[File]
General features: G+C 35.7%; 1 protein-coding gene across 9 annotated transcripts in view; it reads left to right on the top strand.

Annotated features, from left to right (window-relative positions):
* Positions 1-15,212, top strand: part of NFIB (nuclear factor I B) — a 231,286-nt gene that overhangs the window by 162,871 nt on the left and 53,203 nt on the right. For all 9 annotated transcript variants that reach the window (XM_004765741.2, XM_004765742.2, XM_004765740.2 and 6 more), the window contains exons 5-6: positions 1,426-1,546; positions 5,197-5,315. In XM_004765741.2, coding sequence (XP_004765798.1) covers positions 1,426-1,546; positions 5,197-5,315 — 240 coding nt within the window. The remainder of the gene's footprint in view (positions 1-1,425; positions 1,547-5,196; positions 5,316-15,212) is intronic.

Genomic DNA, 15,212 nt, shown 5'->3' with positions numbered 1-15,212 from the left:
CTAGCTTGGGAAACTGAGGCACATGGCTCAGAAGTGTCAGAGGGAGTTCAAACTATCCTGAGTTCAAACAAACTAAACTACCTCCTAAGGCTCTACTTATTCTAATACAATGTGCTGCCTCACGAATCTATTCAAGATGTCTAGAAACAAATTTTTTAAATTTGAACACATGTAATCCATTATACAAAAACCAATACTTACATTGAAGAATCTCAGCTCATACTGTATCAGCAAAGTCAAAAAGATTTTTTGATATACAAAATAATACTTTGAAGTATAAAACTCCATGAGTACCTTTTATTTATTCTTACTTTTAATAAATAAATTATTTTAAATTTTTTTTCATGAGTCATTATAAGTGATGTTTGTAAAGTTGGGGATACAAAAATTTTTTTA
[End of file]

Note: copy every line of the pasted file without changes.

General features: G+C 35.7%; 1 protein-coding gene across 9 annotated transcripts in view; it reads left to right on the top strand.

Annotated features, from left to right (window-relative positions):
* Positions 1-15,212, top strand: part of NFIB (nuclear factor I B) — a 231,286-nt gene that overhangs the window by 162,871 nt on the left and 53,203 nt on the right. For all 9 annotated transcript variants that reach the window (XM_004765741.2, XM_004765742.2, XM_004765740.2 and 6 more), the window contains exons 5-6: positions 1,426-1,546; positions 5,197-5,315. In XM_004765741.2, coding sequence (XP_004765798.1) covers positions 1,426-1,546; positions 5,197-5,315 — 240 coding nt within the window. The remainder of the gene's footprint in view (positions 1-1,425; positions 1,547-5,196; positions 5,316-15,212) is intronic.

Genomic DNA, 15,212 nt, shown 5'->3' with positions numbered 1-15,212 from the left:
CTAGCTTGGGAAACTGAGGCACATGGCTCAGAAGTGTCAGAGGGAGTTCAAACTATCCTGAGTTCAAACAAACTAAACTACCTCCTAAGGCTCTACTTATTCTAATACAATGTGCTGCCTCACGAATCTATTCAAGATGTCTAGAAACAAATTTTTTAAATTTGAACACATGTAATCCATTATACAAAAACCAATACTTACATTGAAGAATCTCAGCTCATACTGTATCAGCAAAGTCAAAAAGATTTTTTGATATACAAAATAATACTTTGAAGTATAAAACTCCATGAGTACCTTTTATTTATTCTTACTTTTAATAAATAAATTATTTTAAATTTTTTTTCATGAGTCATTATAAGTGATGTTTGTAAAGTTGGGGATACAAAAATTTTTTTA